A New Exploration Approach in a Mature Basin: Integration of 3-D Seismic, Remote-sensing, and Microtectonic Data, Southern Vienna Basin, Austria
H. Häusler, D. Leber, H. Peresson, W. Hamilton, 2002. "A New Exploration Approach in a Mature Basin: Integration of 3-D Seismic, Remote-sensing, and Microtectonic Data, Southern Vienna Basin, Austria", Surface Exploration Case Histories: Applications of Geoschemistry, Magnetics, and Remote Sensing, Dietmar Schumacher, Leonard A. LeSchack
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Field-derived structural-geology models were established to facilitate the interpretation of 3-D seismic data from the Moosbrunn test area in the southern Vienna Basin. Microtectonic field surveys of fault slip directions and field measurements of reactivated faults, together with field identification of subseismic faults, allowed the construction of a complex 3-D fault model that was applied to the tectonic interpretation of 3-D seismic data.
Structural-geology mapping and the interpretation of kinematics indicate that the Vienna Basin has experienced multiple phases of tectonic activity. Although large offsets are recognized within the principal displacement zones, many fault patterns display only small offsets. It is therefore difficult to recognize them from geologic or satellite data.
Because of its pull-apart origin, extension within the Vienna Basin was accompanied by a strong component of sinistral movement. The development of extensional strike-slip duplexes with bidirectional fault orientations is the typical expression of oblique-sinistral extension within the Vienna Basin. This geometric relationship is scale independent and can be identified in outcrops at a scale of meters, in 3-D seismic data at a scale of hundreds of meters, and at the basin level at a scale of kilometers.
Bidirectional sinistral strike-slip faults are recognized in Badenian-age (lower Miocene) outcrops. These fault couplets comprise a cogenetical strike-slip duplex that originated from north-south compression. Duplex planes merge into master faults that define fault-bounded blocks, which are typically rhomb-shaped. Subsequent Badenian–Early Pannonian extension resulted in the superimposition of east-west to northeast-southwest extensional fault systems, often reusing existing compressional faults. The Moosbrunn 3-D survey shows a central, northeast-southwest-striking principal displacement zone (PDZ). The PDZ is expressed on the surface as a fault scarp 12 km long and as much as 40 m high that is seen in the digital elevation model (DEM).
Lineaments derived from remote-sensing data and from digital elevation models compare well with microtectonic analysis of field outcrops and with faults identified from 3-D seismic time-slice data. The Vienna Basin and its adjacent areas are characterized mainly by lineaments that dominantly trend northwest, northeast and, to a lesser degree, north-south. The northwest-trending lineaments are particularly prominent in satellite image and digital elevation data. In the field, the dominant fault direction is recognized from the paleodrainage system and can be correlated with normal faults in surface outcrops. These faults are likely the result of Pliocene extension. The local drainage direction parallels this fault system and thus enhances its surface expression.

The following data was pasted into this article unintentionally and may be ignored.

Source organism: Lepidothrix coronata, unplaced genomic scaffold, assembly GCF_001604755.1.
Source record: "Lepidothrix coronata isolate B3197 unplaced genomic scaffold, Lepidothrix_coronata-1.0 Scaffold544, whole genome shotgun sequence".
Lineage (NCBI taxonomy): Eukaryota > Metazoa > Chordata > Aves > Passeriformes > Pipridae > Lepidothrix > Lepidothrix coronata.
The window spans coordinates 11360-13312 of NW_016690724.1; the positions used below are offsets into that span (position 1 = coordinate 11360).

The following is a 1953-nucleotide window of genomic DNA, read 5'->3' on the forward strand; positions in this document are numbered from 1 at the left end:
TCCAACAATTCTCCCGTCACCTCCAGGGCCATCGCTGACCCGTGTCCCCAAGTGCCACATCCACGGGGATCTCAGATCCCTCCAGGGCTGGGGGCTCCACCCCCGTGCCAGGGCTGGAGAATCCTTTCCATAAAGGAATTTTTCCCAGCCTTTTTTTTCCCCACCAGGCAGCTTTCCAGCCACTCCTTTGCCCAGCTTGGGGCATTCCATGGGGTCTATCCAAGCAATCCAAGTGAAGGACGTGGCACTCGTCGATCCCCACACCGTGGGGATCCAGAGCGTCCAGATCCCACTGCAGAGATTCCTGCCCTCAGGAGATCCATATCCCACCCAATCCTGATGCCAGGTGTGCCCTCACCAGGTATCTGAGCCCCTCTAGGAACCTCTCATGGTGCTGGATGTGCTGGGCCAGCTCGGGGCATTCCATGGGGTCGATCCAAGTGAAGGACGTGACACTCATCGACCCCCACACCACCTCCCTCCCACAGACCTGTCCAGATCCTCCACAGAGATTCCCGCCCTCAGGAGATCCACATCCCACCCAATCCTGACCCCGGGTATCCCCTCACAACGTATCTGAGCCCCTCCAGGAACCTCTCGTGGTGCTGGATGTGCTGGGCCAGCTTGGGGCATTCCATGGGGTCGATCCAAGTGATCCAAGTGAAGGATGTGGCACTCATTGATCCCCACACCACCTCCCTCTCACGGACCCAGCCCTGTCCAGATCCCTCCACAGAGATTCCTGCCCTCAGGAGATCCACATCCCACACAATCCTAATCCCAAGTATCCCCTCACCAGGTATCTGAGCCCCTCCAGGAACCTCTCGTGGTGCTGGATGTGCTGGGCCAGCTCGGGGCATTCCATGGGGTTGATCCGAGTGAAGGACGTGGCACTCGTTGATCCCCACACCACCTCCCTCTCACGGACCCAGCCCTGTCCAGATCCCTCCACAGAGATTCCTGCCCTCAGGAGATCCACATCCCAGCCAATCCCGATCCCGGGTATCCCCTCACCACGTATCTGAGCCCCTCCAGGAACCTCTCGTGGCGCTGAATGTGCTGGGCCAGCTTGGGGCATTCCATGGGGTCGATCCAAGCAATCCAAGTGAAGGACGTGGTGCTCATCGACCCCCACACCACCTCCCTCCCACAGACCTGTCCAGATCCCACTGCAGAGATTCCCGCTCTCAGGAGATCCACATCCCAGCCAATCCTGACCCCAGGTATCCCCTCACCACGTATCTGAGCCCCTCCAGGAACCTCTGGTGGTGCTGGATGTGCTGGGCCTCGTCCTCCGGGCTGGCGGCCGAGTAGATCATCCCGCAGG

Analyses of digital elevation models, recent earthquake and stress data, distribution and thickness of Quaternary gravels, and microtectonic structures indicate that there is continued deformation along the Vienna Basin fault systems. Data from the Quaternary to present-day stress fields in the Vienna Basin are important for predicting reservoir fluid dynamics and pressure, and for assessing hydrocarbon migration pathways and the sealing capacities of faults. The study is therefore relevant in both exploration and production geology.
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Surface Exploration Case Histories: Applications of Geoschemistry, Magnetics, and Remote Sensing
Surface Exploration Case Histories: Applications of Geochemistry, Magnetics, and Remote Sensing provides an overview of successful applications of surface exploration methods. Through a series of independent case histories, this volume presents clearly documented evidence that demonstrates how surface exploration methods can significantly reduce exploration risk and finding costs: geochemical, magnetic, and remote sensing. The 19 chapters in this volume reflect the broad scope of applications for these methods: frontier basin reconnaissance, prospect development, prospect evaluation, and field development and production. The case histories span the globe: 1. North America 2. Africa 3. South America 4. Europe 5. Middle East 6. Australia. This book will interest explorationists and managers who seek to get the most out of each exploration dollar.